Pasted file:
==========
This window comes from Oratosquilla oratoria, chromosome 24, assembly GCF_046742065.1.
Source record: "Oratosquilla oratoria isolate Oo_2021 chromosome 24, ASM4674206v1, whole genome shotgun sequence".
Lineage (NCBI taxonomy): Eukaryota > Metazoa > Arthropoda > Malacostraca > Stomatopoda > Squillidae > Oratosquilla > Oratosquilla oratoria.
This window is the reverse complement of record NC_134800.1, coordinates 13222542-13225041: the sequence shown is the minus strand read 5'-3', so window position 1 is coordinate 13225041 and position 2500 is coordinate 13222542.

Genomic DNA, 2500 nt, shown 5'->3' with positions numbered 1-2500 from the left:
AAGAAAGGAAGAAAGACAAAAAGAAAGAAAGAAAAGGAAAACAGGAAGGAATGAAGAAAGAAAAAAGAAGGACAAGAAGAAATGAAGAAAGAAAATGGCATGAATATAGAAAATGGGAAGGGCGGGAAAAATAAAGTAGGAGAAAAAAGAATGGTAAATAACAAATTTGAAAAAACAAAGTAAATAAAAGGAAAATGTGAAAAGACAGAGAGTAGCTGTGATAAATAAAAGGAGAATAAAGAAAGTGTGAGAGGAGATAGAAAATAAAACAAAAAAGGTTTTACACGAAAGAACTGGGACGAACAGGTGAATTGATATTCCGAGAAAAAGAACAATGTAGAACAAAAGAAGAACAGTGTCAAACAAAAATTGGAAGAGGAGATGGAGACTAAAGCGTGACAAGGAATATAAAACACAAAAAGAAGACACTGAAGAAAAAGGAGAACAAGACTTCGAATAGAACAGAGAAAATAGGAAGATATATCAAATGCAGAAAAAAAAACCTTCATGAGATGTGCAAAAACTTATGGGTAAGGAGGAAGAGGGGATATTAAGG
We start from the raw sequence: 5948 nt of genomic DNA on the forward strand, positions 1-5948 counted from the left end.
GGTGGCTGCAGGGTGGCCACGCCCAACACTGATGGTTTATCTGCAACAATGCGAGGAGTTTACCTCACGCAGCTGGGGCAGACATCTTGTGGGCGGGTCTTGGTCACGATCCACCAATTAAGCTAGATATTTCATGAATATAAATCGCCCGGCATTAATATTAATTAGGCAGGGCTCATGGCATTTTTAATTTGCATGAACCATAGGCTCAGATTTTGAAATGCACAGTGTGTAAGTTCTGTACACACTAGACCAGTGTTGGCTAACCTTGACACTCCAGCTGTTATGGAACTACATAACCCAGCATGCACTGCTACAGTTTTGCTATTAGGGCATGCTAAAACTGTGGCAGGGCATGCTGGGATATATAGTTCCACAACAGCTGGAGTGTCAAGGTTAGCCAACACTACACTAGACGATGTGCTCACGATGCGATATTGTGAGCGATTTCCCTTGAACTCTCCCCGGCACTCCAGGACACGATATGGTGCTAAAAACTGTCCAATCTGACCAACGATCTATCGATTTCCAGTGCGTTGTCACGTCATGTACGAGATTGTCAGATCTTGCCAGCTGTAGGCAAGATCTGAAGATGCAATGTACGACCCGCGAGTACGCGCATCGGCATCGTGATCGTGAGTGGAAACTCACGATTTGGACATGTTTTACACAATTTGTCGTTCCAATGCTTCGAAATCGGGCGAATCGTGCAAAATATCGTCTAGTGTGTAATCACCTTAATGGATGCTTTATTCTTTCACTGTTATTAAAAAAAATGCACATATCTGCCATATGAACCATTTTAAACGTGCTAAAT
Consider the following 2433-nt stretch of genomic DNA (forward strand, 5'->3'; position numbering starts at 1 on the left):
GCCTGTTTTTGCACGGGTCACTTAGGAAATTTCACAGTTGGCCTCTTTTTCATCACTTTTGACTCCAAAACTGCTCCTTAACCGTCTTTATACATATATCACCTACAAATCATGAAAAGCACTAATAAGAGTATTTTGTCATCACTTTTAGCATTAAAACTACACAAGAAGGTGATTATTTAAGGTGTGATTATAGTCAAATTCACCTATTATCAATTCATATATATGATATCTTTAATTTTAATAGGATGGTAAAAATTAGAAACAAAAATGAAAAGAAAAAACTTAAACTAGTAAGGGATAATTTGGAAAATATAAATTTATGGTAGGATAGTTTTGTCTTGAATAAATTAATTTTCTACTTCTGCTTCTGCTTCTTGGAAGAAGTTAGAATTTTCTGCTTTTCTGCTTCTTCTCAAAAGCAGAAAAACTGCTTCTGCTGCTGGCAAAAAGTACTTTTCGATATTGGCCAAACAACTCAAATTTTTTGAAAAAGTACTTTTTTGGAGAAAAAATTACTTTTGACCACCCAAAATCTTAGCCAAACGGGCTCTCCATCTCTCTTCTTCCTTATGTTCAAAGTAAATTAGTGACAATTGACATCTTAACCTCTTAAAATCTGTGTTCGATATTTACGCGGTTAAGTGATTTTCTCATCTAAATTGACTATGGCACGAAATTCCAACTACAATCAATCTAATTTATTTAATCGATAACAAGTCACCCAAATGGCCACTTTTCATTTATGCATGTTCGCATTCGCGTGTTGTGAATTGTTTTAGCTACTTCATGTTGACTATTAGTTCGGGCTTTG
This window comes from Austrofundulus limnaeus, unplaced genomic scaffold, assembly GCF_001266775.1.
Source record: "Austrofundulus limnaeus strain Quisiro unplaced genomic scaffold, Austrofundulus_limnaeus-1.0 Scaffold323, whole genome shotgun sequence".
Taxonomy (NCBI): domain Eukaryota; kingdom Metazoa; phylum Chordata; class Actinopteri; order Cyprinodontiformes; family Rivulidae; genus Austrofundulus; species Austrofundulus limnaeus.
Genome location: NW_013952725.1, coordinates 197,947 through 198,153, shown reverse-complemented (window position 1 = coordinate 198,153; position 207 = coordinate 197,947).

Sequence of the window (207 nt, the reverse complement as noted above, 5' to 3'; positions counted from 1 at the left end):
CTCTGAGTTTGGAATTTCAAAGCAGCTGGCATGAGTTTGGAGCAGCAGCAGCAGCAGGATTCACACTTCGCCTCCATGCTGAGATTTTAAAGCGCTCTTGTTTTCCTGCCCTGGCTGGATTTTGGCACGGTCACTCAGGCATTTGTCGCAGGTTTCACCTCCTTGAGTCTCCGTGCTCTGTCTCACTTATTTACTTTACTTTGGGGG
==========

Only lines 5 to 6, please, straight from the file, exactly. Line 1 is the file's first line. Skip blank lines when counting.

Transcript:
Genomic DNA, 2500 nt, shown 5'->3' with positions numbered 1-2500 from the left:
AAGAAAGGAAGAAAGACAAAAAGAAAGAAAGAAAAGGAAAACAGGAAGGAATGAAGAAAGAAAAAAGAAGGACAAGAAGAAATGAAGAAAGAAAATGGCATGAATATAGAAAATGGGAAGGGCGGGAAAAATAAAGTAGGAGAAAAAAGAATGGTAAATAACAAATTTGAAAAAACAAAGTAAATAAAAGGAAAATGTGAAAAGACAGAGAGTAGCTGTGATAAATAAAAGGAGAATAAAGAAAGTGTGAGAGGAGATAGAAAATAAAACAAAAAAGGTTTTACACGAAAGAACTGGGACGAACAGGTGAATTGATATTCCGAGAAAAAGAACAATGTAGAACAAAAGAAGAACAGTGTCAAACAAAAATTGGAAGAGGAGATGGAGACTAAAGCGTGACAAGGAATATAAAACACAAAAAGAAGACACTGAAGAAAAAGGAGAACAAGACTTCGAATAGAACAGAGAAAATAGGAAGATATATCAAATGCAGAAAAAAAAACCTTCATGAGATGTGCAAAAACTTATGGGTAAGGAGGAAGAGGGGATATTAAGG